A comprehensive review of county-funded mental health programs helped Santa Clara County, California, better understand the services offered across its continuum of care. Building a foundation of evidence helps the county monitor program fidelity—that is, the degree to which a program adheres to its research-based design.
In 2019, Santa Clara County’s Behavioral Health Services Department (BHSD) partnered with The Pew Charitable Trusts’ Results First initiative to assess the evidence base of interventions offered in outpatient settings for adults with mental health issues. Although BHSD was already making data-driven decisions, it hoped to take this work a step further to ensure that the right services were being delivered in the right amount to the right population.
So the department compiled a program inventory, a catalog of programs it funds in county clinics and through contracted community providers. From the start, BHSD intentionally made this process collaborative.
“Relationships with providers [in] Santa Clara County are … critical, [given that] many of our programs and services are contracted out. … As such, buy-in and full engagement with all stakeholders around the potential value of this project … was important to achieve the desired outcome,” said Todd Landreneau, director of adult and older adult services at BHSD.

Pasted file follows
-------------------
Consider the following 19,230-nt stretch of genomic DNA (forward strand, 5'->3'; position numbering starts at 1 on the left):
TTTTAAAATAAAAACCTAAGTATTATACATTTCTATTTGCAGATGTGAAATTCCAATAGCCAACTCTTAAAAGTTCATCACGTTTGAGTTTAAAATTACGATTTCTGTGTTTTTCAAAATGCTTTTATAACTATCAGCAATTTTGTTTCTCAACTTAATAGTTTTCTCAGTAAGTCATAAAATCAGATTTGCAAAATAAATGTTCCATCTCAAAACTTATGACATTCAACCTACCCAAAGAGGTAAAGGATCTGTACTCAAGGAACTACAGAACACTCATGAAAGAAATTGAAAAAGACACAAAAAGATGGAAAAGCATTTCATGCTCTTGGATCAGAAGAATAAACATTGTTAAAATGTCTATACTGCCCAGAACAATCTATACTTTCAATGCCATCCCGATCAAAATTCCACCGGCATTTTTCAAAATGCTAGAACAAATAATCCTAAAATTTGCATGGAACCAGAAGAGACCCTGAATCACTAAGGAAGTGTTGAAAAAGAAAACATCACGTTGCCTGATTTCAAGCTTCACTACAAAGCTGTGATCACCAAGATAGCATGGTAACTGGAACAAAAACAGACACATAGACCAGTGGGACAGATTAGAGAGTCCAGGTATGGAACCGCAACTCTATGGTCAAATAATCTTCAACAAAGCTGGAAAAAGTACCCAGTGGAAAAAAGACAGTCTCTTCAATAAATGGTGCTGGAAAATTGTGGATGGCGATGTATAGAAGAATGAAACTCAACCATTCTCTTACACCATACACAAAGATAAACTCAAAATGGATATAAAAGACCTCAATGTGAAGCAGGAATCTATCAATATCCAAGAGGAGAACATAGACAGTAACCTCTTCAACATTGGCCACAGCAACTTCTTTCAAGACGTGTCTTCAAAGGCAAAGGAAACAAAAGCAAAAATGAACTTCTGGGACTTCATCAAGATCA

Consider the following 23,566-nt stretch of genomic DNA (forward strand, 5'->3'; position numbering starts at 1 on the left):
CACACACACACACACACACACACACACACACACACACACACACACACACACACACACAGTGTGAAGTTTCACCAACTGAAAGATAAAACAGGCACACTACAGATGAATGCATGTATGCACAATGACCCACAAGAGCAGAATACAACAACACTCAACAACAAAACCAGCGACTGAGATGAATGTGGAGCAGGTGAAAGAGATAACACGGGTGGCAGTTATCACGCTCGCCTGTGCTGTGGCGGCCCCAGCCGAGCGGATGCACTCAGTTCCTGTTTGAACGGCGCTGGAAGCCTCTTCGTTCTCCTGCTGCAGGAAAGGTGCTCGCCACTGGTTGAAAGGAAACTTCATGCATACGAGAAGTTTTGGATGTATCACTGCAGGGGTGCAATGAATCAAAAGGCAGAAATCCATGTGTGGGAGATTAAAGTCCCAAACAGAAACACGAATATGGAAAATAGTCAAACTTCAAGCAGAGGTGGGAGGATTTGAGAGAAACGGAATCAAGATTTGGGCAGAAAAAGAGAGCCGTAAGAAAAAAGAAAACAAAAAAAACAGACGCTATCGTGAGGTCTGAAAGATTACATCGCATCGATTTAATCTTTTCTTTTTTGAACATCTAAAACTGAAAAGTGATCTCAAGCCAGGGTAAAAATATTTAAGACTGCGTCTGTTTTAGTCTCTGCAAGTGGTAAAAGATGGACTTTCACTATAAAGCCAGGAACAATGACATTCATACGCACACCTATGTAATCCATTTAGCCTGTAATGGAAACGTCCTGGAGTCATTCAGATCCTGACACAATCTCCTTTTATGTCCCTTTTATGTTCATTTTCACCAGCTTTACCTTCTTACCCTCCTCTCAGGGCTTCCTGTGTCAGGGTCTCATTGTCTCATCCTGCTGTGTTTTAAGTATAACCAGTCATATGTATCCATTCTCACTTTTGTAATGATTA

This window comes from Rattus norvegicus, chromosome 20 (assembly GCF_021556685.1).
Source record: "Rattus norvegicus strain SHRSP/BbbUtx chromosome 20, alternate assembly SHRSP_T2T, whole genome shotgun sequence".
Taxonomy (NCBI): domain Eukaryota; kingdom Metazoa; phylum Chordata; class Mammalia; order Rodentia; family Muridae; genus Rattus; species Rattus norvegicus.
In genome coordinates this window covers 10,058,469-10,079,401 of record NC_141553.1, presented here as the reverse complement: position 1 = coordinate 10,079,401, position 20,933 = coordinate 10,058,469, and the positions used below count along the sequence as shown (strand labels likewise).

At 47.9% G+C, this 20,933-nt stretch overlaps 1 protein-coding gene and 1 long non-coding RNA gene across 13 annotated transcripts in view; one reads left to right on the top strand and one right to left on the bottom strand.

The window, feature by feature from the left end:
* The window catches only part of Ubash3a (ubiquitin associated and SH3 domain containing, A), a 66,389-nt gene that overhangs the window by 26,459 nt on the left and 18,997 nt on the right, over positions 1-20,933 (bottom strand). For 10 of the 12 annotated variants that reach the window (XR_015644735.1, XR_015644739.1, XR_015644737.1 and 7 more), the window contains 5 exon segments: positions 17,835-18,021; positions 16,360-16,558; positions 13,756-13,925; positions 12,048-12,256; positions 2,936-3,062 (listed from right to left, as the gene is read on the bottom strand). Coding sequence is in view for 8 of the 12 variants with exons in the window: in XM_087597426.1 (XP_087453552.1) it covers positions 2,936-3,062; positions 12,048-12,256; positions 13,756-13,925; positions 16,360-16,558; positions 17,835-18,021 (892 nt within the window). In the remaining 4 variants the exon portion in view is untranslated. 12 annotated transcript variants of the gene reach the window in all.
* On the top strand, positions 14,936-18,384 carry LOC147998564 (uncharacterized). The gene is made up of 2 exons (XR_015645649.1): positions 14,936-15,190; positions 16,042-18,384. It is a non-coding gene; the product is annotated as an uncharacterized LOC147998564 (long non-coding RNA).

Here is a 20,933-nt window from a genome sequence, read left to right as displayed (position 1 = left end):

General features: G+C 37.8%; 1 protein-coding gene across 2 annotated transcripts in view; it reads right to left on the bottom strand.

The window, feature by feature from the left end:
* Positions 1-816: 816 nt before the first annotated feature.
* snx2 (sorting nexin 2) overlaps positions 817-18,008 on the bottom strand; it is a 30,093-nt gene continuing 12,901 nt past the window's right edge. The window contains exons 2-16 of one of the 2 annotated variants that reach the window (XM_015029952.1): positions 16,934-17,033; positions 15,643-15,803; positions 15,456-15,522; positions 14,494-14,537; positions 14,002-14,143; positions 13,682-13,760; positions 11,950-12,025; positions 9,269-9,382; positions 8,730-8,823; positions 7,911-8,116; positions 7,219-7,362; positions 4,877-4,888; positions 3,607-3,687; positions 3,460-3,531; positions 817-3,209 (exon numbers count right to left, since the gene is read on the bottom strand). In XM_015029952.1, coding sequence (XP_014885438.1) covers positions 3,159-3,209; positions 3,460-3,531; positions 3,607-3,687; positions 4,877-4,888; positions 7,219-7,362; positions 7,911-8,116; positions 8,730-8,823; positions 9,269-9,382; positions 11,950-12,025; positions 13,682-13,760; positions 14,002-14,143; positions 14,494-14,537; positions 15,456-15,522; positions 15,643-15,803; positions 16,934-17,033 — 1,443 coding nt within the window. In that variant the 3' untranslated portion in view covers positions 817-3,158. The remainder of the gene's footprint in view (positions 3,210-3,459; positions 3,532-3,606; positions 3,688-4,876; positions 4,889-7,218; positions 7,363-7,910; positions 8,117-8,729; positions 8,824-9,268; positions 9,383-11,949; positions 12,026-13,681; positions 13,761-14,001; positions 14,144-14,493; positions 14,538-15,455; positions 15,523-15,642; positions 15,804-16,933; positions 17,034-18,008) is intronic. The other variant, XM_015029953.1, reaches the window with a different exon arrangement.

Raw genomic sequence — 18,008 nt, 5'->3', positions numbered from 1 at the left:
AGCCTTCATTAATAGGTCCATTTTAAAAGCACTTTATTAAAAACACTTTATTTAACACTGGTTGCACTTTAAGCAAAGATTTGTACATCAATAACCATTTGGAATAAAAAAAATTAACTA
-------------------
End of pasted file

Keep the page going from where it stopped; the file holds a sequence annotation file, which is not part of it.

One of the first steps was to map the programs being offered across the department’s continuum of care, which contains several levels of services ranging from less intensive (such as case management for adults with mental health barriers to employment) to most intensive (inpatient treatment for psychiatric disorders). BHSD asked community providers to identify discrete interventions they offered their clients.
Department staff then convened a small external work group made up of a subset of these providers to validate the list for accuracy. Once this was completed, BHSD and the work group compared the programs in the list to the evidence about what works to reduce mental health symptoms using the Results First Clearinghouse Database. Then they created profiles for the most commonly offered programs, which included fidelity markers such as number and frequency of treatment sessions and target population to be able to compare implementation across providers. For example, according to research, adults with a clinical diagnosis of depression who are receiving cognitive behavioral therapy should meet with their clinician one to two times a week for 12-20 weeks.
Through this process, BHSD identified several opportunities to improve program fidelity and standardize implementation.
“The biggest change to this work is understanding what the concept of ‘evidence-based practice’ means, using data to plan the implementation or termination of a program, and aligning … services [for] effectiveness to both the client and the department,” said Margaret Obilor, division director of adult and older adult services at BHSD.
As Santa Clara’s example shows, program inventories offer jurisdictions a way to map services across their continuum of care, compare implementation across providers, and build a foundation for monitoring fidelity. Santa Clara also demonstrates that involving providers in the process can help jurisdictions collect more accurate information, spread knowledge about program assessment, and ensure buy-in when making decisions based on inventory findings.
Sara Dube is a director and Abby Hannifan is a principal associate with the Results First Initiative.